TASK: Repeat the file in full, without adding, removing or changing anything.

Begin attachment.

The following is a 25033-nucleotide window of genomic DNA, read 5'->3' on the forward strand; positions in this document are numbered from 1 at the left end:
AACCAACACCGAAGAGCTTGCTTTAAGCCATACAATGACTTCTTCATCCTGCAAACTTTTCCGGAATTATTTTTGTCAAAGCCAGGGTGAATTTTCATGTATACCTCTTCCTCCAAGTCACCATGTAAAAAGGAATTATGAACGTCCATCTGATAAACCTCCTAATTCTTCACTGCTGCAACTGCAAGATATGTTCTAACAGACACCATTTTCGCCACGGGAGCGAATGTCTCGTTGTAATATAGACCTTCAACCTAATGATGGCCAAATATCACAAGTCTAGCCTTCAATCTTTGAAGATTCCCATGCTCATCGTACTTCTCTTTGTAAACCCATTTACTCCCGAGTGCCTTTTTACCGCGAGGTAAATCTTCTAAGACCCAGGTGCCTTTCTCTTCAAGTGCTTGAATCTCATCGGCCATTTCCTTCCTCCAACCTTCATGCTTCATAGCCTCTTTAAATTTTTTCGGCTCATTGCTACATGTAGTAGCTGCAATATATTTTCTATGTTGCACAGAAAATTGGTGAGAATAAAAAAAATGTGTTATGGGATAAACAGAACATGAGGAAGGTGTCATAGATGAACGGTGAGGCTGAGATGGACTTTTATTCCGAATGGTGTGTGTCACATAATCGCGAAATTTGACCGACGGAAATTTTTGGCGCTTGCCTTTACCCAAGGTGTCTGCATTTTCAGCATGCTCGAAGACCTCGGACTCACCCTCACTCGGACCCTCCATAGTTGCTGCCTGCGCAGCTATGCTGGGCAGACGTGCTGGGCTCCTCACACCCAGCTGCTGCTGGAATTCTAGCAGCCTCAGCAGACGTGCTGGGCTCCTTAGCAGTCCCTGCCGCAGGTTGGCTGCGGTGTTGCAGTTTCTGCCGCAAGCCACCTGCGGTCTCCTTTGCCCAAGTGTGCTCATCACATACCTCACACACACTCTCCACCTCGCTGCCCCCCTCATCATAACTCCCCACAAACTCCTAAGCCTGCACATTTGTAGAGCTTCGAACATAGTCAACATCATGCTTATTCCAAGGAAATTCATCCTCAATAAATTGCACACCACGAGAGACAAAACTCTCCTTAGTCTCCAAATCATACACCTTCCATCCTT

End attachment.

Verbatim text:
The following is a 25033-nucleotide window of genomic DNA, read 5'->3' on the forward strand; positions in this document are numbered from 1 at the left end:
AACCAACACCGAAGAGCTTGCTTTAAGCCATACAATGACTTCTTCATCCTGCAAACTTTTCCGGAATTATTTTTGTCAAAGCCAGGGTGAATTTTCATGTATACCTCTTCCTCCAAGTCACCATGTAAAAAGGAATTATGAACGTCCATCTGATAAACCTCCTAATTCTTCACTGCTGCAACTGCAAGATATGTTCTAACAGACACCATTTTCGCCACGGGAGCGAATGTCTCGTTGTAATATAGACCTTCAACCTAATGATGGCCAAATATCACAAGTCTAGCCTTCAATCTTTGAAGATTCCCATGCTCATCGTACTTCTCTTTGTAAACCCATTTACTCCCGAGTGCCTTTTTACCGCGAGGTAAATCTTCTAAGACCCAGGTGCCTTTCTCTTCAAGTGCTTGAATCTCATCGGCCATTTCCTTCCTCCAACCTTCATGCTTCATAGCCTCTTTAAATTTTTTCGGCTCATTGCTACATGTAGTAGCTGCAATATATTTTCTATGTTGCACAGAAAATTGGTGAGAATAAAAAAAATGTGTTATGGGATAAACAGAACATGAGGAAGGTGTCATAGATGAACGGTGAGGCTGAGATGGACTTTTATTCCGAATGGTGTGTGTCACATAATCGCGAAATTTGACCGACGGAAATTTTTGGCGCTTGCCTTTACCCAAGGTGTCTGCATTTTCAGCATGCTCGAAGACCTCGGACTCACCCTCACTCGGACCCTCCATAGTTGCTGCCTGCGCAGCTATGCTGGGCAGACGTGCTGGGCTCCTCACACCCAGCTGCTGCTGGAATTCTAGCAGCCTCAGCAGACGTGCTGGGCTCCTTAGCAGTCCCTGCCGCAGGTTGGCTGCGGTGTTGCAGTTTCTGCCGCAAGCCACCTGCGGTCTCCTTTGCCCAAGTGTGCTCATCACATACCTCACACACACTCTCCACCTCGCTGCCCCCCTCATCATAACTCCCCACAAACTCCTAAGCCTGCACATTTGTAGAGCTTCGAACATAGTCAACATCATGCTTATTCCAAGGAAATTCATCCTCAATAAATTGCACACCACGAGAGACAAAACTCTCCTTAGTCTCCAAATCATACACCTTCCATCCTT